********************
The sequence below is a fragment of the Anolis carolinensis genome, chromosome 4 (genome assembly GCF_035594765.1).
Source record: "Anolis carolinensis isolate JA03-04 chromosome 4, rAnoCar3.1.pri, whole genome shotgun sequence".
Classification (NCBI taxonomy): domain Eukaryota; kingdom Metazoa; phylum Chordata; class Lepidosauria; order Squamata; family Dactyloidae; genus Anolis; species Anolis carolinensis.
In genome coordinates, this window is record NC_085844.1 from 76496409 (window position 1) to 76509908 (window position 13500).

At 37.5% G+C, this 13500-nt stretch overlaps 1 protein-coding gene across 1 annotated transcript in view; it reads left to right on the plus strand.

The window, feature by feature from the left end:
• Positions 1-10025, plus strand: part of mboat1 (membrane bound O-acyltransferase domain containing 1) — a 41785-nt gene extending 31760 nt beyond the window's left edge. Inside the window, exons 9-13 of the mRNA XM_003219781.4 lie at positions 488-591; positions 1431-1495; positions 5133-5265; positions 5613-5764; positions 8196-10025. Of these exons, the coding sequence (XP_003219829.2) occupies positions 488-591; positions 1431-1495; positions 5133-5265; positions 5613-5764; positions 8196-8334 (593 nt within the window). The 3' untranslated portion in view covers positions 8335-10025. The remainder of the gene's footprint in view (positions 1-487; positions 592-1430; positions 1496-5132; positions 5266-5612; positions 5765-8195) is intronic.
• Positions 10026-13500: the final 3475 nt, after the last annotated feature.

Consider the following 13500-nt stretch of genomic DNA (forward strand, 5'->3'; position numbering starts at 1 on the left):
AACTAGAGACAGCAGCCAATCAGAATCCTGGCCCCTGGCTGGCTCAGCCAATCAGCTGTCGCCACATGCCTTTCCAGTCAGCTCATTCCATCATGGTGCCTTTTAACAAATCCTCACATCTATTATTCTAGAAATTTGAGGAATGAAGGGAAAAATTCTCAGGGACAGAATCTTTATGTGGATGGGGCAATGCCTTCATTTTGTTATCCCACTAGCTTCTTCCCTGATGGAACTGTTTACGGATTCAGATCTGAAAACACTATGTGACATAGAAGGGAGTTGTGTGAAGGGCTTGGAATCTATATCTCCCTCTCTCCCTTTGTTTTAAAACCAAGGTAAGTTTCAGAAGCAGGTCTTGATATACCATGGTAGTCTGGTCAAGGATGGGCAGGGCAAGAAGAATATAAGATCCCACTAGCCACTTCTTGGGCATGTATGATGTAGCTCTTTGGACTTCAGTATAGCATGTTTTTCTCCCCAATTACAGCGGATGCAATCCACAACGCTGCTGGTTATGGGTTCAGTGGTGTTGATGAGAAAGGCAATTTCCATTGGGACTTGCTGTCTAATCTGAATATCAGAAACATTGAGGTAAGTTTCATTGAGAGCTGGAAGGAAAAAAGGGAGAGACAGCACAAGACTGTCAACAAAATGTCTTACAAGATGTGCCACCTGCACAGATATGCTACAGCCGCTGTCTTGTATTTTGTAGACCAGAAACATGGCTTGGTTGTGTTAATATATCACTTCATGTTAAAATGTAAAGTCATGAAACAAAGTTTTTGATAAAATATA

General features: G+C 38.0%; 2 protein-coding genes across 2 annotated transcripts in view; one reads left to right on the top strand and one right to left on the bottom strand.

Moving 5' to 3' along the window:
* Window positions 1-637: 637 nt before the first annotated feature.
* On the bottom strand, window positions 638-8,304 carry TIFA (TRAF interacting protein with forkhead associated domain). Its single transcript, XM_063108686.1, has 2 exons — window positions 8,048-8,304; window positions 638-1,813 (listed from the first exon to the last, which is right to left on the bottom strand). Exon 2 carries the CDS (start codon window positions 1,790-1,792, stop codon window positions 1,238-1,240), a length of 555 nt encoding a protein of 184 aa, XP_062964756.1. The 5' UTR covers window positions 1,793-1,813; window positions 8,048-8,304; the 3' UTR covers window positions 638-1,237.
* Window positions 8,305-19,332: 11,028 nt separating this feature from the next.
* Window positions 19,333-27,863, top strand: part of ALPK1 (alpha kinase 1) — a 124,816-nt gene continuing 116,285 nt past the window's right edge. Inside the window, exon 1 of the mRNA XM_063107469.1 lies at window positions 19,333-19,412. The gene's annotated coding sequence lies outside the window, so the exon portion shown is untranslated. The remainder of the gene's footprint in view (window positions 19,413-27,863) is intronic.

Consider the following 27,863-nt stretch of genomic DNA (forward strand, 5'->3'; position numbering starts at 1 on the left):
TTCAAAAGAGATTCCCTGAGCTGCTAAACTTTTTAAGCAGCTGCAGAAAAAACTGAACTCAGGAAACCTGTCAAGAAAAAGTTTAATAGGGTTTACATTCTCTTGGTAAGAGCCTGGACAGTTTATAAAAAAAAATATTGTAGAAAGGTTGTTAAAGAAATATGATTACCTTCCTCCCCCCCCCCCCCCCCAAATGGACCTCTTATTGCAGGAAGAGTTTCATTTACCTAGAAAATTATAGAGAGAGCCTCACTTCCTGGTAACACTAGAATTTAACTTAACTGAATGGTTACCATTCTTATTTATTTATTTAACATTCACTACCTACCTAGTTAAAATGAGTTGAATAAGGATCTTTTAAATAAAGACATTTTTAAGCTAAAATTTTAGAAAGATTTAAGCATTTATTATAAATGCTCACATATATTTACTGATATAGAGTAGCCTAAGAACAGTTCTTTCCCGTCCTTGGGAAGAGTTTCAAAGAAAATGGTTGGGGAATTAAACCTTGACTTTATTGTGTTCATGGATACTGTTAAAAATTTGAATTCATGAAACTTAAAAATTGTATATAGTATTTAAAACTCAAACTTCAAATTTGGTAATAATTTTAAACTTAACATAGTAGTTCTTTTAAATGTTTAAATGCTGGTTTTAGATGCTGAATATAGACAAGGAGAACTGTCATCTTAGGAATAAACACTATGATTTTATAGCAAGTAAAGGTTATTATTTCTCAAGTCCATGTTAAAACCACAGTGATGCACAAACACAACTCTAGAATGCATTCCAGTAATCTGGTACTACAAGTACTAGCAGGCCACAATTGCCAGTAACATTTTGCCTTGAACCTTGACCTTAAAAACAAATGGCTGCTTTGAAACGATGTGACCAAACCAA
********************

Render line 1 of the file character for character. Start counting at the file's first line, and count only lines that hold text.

The sequence below is a fragment of the Anolis carolinensis genome, chromosome 4 (genome assembly GCF_035594765.1).